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Razer’s Class Warfare: this week in atheist fundamentalist idiocy

Richard Dawkins and Sam Harris are beating us over the head with blunt and meaningless references — it’s been a bad week in atheism.

It’s been a bad week for atheism. Actually, it’s been a bad few centuries for atheism, which is not so much an organised system of thought as it is a very bad mood frocked up for an Oxford formal. But we’ll get to the over-dressed non-history of Western atheism another day. For the present, let’s look at how two of its notables have chosen to spend the last few days.

Sam Harris is by some accounts a capable neuroscientist. He was also certainly a drawcard for the many atheism conferences that so profitably legitimised the racist anxieties of a post-9/11 West and functioned well as singles bars for angry white people. What he is not, as this video demonstrates, is an adequate philosopher. Instead, he’s a good propagandist. What he does here is what he does in his awful book The End of Faith and this week on his blog, which is to restate his revulsion for Islam over and again in a voice that sounds reasonable but from its first breath as irrational as that of a European anti-Semite screaming about blood libels in the Middle Ages.

Islam is bad, says Harris. It might not be more hypothetically bad than Judaism, he says — although elsewhere, he denies this claim and ascribes to the Koran a foundational violence that is unmatched in other holy books — but it is practised by worse people. How do we know that the Jewish state of Israel is better than the (not necessarily Islamic) occupied territories of Palestine? Because “we know the Israelis do not want to kill non-combatants, because they could kill as many as they want, and they’re not doing it”. In other words, that Israel is tactically capable of killing every soul whose very existence questions the veracity of its borders but does not is evidence of its rationality and therefore of Judaism’s rationality and, somehow, the bloodlust intrinsic to Islam.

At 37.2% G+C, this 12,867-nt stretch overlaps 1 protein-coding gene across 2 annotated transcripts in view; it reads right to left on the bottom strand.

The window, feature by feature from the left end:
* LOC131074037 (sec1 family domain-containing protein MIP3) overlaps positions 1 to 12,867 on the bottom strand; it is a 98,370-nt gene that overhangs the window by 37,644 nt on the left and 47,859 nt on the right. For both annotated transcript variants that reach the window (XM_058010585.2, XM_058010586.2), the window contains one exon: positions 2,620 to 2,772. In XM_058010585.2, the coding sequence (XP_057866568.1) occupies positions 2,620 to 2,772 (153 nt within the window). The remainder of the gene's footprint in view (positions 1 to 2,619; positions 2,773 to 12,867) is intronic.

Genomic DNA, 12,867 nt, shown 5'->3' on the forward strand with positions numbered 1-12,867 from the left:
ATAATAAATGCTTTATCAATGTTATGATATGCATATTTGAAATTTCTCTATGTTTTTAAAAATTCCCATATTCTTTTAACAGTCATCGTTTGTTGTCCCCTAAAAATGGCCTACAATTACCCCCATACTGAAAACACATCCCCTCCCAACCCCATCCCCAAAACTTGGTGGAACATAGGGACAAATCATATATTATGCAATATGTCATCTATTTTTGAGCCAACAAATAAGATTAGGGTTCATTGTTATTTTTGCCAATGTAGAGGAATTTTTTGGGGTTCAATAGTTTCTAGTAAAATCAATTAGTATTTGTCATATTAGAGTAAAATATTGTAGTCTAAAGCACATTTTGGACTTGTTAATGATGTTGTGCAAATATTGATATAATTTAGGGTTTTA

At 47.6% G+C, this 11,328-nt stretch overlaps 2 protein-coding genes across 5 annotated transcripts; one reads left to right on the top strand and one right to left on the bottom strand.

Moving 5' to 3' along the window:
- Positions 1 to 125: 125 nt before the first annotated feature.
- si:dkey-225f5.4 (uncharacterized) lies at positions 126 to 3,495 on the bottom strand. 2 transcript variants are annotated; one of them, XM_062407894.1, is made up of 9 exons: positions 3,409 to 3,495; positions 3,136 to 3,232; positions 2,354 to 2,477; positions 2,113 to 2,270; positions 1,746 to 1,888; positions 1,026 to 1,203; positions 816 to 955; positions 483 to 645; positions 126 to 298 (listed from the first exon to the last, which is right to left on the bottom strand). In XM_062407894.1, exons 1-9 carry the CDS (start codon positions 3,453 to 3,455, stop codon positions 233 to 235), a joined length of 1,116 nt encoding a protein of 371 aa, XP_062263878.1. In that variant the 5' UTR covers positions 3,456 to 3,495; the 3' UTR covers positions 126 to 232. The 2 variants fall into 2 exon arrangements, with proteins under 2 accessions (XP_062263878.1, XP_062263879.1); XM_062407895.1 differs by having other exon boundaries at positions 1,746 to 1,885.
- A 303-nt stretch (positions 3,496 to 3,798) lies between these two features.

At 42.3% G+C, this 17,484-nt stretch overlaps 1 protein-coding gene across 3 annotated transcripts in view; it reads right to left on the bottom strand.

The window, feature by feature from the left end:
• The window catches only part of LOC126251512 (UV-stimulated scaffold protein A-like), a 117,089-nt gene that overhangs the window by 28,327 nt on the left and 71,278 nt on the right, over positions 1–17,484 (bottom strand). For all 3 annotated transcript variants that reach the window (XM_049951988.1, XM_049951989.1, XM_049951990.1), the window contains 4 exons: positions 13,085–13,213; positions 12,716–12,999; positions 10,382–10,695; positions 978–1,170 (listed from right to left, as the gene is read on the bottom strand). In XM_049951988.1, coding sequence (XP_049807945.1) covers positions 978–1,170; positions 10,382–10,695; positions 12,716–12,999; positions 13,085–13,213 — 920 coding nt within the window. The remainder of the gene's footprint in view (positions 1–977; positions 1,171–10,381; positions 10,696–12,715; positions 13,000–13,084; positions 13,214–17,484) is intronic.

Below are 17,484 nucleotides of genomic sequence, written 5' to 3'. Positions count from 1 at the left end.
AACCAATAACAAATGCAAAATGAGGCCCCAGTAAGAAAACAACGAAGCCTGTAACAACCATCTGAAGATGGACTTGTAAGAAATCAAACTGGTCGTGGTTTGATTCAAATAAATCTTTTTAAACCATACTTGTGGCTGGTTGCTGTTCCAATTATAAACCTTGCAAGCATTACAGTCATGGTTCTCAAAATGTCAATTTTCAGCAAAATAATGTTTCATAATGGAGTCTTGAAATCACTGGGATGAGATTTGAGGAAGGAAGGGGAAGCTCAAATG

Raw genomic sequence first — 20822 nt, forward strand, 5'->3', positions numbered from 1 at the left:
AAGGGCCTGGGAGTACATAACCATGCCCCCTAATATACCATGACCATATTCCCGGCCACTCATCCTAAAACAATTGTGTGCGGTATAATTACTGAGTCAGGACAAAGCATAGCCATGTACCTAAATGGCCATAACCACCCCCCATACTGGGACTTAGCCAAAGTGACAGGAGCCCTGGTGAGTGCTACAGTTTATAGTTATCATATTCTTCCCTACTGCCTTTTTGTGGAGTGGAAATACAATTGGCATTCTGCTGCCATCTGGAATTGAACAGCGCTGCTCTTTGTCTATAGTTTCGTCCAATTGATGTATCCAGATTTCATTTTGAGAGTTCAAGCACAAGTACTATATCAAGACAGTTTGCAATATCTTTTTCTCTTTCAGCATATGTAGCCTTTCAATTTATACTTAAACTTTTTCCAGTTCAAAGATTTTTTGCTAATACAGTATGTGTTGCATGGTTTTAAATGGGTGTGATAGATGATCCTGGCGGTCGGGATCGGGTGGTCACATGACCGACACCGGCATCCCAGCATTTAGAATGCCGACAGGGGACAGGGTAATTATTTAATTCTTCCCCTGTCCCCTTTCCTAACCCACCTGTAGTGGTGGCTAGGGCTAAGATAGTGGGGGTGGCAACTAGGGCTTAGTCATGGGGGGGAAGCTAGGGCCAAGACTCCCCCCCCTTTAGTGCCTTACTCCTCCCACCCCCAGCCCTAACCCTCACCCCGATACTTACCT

By this logic of statecraft, we can argue that the entire Cold War was based in ethical good because superpowers chose slow and toxic colonial stealth over blowing people up. Which is a syllogism of the sort that brings us to the week’s other atheism snafu, from the famous Richard Dawkins. Ricky D tried to give us all a good lesson in logic.

Like Harris, Dawkins’ marquee name is lit by a scientific qualification. He is an evolutionary biologist and, it must be said, formerly one of the best popular science communicators history has produced. His work The Greatest Show on Earth is a matchless primer on the theory of evolution. His Twitter account, by contrast, is a toilet.